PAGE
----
That was what i was thinking (and did for other -more reusable- functions). I don't agree that those may only come from refactoring...does a java private method only come out from refactoring of public ones? I don't think so...anyway, I think the 'move to a module' strategy may be acceptable, I only have doubt about the closure scoping which is lost in favor of dependencies passing, which I'm not sure it's always a good thing –  ArtoAle Mar 10 '13 at 18:30
    
If you proceed strictly according to TDD, even in Java every private method will only be the result of a refactoring of one (or more) public methods. But anyway, I guess that's the way to go :-) –  Golo Roden Mar 10 '13 at 21:18
    
I wasn't aware of this strict definition :) in this term, I guess you're answer is to considered correct. Can you please point me out some links where to find this kind ok 'statement' about TDD? Thanks –  ArtoAle Mar 11 '13 at 17:15
    
I don't have any link at hand to prove it, but if you always code the test first, and you always only implement as much as needed to make the test green, it's quite clear that all you'll end up with is public stuff. With 100% coverage. Private stuff can then only happen from refactoring, but this does not break the 100% coverage rule. –  Golo Roden Mar 11 '13 at 19:09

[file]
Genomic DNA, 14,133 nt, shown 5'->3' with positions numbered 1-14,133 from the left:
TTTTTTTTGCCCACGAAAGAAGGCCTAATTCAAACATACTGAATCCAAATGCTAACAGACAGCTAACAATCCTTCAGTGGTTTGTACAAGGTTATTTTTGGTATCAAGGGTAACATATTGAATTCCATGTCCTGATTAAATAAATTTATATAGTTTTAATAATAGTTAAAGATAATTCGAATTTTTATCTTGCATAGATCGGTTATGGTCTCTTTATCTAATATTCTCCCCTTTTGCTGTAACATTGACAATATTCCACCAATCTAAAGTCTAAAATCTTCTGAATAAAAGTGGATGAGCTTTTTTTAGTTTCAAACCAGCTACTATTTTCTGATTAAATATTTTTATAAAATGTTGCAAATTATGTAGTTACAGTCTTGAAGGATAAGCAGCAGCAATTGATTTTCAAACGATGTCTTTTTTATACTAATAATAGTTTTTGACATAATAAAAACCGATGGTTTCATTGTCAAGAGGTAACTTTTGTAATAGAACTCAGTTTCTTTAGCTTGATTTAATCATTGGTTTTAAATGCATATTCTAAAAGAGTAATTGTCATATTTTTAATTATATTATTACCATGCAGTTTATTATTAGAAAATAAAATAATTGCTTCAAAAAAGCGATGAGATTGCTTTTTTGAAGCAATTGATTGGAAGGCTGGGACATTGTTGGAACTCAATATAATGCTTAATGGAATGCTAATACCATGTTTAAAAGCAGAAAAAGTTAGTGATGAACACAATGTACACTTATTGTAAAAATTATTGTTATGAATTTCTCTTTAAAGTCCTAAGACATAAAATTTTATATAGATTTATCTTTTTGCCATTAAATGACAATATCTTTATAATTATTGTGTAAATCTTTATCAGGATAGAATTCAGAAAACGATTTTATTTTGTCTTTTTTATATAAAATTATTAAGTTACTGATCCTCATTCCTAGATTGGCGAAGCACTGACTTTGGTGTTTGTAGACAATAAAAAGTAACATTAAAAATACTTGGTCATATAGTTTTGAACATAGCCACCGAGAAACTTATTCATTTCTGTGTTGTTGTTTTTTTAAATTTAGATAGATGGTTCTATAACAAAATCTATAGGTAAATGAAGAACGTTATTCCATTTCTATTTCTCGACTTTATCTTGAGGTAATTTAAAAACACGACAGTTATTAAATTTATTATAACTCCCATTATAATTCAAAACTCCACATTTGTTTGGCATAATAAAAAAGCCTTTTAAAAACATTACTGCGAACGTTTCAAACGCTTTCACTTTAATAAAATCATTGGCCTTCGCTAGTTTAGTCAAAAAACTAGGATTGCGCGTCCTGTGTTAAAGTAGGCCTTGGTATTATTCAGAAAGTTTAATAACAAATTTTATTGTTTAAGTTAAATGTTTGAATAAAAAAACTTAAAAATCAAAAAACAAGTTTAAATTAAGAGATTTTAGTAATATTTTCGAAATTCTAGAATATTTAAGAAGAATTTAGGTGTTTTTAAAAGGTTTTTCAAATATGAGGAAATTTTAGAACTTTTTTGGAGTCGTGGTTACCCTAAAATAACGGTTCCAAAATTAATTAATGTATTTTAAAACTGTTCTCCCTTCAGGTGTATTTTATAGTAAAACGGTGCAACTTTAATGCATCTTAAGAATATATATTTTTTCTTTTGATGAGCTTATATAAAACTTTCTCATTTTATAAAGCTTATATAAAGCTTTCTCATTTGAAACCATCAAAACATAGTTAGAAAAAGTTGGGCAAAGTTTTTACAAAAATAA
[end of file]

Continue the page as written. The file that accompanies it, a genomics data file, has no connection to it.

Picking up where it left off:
add comment

Since i find tests to be a useful tool beyond unit testing and TDD (this SO answer makes a good argument), I made an npm package to help in cases like yours: require-from.

In you example this is how you would use it:

module-file.js:

function helper(param) {
    return param + someVar;
}

module.exports = function myModule(moduleParam) {
    var someVar;
    ....
    ....
    return {
        doSomething: function (bar) {
            ....
            ....
            var foo = helper(bar);
            ....
            ....
        }
    };
};
module.helperExports = helper;

importing-file.js:

var requireFrom = require('require-from');
var helper = requireFrom('helperExports', './module-file'));